- Street: Mosegardsvej 53
- City: Kobenhavn K
- State: Oregon
- Country: Denmark
- Zip/Postal Code: 1066
The darknet – a wild west for fake coronavirus ‘cures ‘? The reality is harder (and regulated)
The coronavirus pandemic has spawned reports of unregulated health products and fake cures being sold on the dark web. These generally include black market PPE, illicit medications like the widely touted “miracle” drug chloroquine, and fake COVID-19 “cures” including blood supposedly from recovered coronavirus patients.
These dealings have once more focused public attention on this little-understood area of the internet. Nearly a decade as it started being utilized on a significant scale, the dark web remains a lucrative safe haven for traders in a variety of illegal goods and services, especially illicit drugs.
Black market trading on the dark web is carried out primarily through darknet marketplaces or cryptomarkets. They are anonymised trading platforms that directly connect buyers and sellers of a variety of illegal goods and services – similar to legitimate trading websites such as for example eBay.
So how can darknet marketplaces work? And how much illegal trading of COVID-19-related products is happening via these online spaces?
Not really a free-for-all
There are now more than a dozen darknet marketplaces in operation. Protected by powerful encryption technology, authorities around the globe have largely failed to contain their growth. A steadily increasing proportion of illicit drug users around the globe report sourcing their drugs online. In Australia, we have among the world market onion – cosmic-cryoem.org – http://cosmic-cryoem.org/forums/topic/world-market-is-bound-to-make-an-affect-in-your-business/ -‘s highest concentrations of darknet drug vendors per capita.
Unlike popular belief, cryptomarkets are not the “lawless spaces” they’re often presented as in the news. Market prohibitions exist on all mainstream cryptomarkets. Universally prohibited goods and services include: hitman services, trafficked human organs and snuff movies.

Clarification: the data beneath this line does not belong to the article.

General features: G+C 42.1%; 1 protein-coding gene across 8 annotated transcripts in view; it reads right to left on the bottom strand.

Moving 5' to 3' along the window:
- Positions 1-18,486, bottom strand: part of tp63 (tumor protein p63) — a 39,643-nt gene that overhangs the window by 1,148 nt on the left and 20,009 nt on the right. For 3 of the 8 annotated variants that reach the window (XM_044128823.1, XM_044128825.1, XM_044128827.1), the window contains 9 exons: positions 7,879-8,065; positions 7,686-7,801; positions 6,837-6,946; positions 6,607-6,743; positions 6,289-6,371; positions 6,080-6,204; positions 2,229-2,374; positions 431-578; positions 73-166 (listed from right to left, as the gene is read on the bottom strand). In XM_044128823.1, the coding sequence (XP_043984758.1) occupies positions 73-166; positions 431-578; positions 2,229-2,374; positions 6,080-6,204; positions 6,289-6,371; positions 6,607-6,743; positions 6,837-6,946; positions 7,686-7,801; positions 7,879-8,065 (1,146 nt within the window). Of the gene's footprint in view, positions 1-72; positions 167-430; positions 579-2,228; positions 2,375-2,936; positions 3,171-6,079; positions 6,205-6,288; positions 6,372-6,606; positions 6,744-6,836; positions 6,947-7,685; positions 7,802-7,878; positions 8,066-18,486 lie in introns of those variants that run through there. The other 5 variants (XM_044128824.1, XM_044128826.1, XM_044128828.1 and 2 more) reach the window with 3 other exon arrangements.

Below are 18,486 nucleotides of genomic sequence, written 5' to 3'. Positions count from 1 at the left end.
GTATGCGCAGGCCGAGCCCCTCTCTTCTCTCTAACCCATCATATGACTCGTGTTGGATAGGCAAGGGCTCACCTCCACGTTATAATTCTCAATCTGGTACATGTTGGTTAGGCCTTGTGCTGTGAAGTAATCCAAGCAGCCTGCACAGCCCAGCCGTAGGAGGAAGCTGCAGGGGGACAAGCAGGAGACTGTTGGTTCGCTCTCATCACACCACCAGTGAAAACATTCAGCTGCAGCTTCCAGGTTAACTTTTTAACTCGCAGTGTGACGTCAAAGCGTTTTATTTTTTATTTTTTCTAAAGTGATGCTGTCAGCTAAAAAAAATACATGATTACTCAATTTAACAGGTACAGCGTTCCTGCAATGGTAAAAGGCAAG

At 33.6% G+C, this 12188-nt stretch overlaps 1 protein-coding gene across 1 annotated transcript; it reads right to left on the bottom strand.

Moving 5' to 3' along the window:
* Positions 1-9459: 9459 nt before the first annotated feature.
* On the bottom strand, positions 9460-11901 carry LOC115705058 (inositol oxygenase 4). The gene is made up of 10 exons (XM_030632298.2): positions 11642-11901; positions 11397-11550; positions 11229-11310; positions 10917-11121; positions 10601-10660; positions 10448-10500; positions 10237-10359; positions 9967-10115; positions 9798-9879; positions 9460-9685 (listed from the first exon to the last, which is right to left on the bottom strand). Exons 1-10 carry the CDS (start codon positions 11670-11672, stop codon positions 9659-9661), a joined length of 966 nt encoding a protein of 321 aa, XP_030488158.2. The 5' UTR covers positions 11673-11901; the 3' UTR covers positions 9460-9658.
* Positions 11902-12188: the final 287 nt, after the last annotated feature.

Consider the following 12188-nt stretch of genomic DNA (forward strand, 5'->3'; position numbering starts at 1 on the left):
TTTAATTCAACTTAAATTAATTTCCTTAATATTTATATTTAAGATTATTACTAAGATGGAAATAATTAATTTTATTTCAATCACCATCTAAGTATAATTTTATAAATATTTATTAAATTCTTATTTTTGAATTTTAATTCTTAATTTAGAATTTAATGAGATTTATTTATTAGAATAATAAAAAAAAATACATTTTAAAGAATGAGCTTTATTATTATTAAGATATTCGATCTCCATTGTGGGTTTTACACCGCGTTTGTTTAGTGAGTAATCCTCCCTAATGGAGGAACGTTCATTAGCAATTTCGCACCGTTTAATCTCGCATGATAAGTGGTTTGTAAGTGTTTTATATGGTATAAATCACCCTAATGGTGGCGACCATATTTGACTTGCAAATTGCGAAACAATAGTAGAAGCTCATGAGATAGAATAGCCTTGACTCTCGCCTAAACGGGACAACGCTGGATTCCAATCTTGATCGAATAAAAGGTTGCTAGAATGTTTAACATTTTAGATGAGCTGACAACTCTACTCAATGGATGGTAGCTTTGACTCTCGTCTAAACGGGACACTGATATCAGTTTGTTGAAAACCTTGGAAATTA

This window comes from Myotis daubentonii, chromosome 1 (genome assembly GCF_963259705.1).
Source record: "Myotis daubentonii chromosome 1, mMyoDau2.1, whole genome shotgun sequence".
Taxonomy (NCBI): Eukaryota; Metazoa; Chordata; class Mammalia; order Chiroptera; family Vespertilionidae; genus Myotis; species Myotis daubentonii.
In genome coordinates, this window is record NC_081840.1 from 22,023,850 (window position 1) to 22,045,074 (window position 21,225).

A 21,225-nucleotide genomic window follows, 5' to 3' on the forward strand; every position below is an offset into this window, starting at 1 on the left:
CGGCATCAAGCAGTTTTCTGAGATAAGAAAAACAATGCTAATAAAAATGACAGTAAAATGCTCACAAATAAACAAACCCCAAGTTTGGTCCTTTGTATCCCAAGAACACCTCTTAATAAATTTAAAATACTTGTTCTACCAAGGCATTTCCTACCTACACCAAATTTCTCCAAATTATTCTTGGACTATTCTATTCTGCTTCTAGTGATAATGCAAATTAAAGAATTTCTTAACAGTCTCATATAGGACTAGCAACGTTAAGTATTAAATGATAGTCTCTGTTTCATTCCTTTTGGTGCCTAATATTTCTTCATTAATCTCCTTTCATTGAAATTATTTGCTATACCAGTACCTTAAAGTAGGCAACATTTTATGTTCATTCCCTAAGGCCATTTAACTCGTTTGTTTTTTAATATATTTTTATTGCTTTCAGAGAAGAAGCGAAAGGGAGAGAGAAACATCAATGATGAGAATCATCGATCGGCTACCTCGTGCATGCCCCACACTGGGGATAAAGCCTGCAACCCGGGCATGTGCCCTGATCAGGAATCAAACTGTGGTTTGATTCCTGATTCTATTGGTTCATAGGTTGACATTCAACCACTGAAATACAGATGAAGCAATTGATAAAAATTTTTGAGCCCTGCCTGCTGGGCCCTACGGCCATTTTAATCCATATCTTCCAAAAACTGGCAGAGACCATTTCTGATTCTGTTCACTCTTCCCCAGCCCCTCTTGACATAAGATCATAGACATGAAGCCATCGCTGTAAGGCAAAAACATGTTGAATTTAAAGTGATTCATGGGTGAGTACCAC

Although cryptomarkets lie away from realm of state regulation, each one of these is initiated and maintained by a central administrator who, alongside employees or associates, is accountable for the market’s security, dispute resolution between buyers and sellers, and the charging of commissions on transactions.
Administrators may also be ultimately responsible for determining exactly what do and can’t be sold on their cryptomarket. These decisions are most likely informed by:
the attitudes of the surrounding community comprising buyers and sellers
the extent of consumer demand and supply for certain products
the revenues a niche site makes from commissions charged on transactions
and the perceived “heat” that could be attracted from police in the trading of particularly dangerous illegal goods and services.
Experts delve in to the dark web
A report from the Australian National University published last week talks about several hundred coronavirus-related products available across a dozen cryptomarkets, including supposed vaccines and antidotes.
While the analysis confirms some unscrupulous dark web traders are indeed exploiting the pandemic and seeking to defraud naïve customers, this information ought to be contextualised with a couple of important caveats.
Firstly, the number of dodgy covid-related products for sale on the dark web is relatively small. According to the research, they take into account about 0.2% of all listed items. The overwhelming most products were those we’re already knowledgeable about – particularly illicit drugs such as for instance cannabis and MDMA.
Also, while the research centered on products listed available, these are usually listings for products that either do no exist or are listed with the specific intention to defraud a customer.
Thus, the specific sale of fake coronavirus “cures” on the dark web is probable minimal, at best.
32 toplam, 1 bugün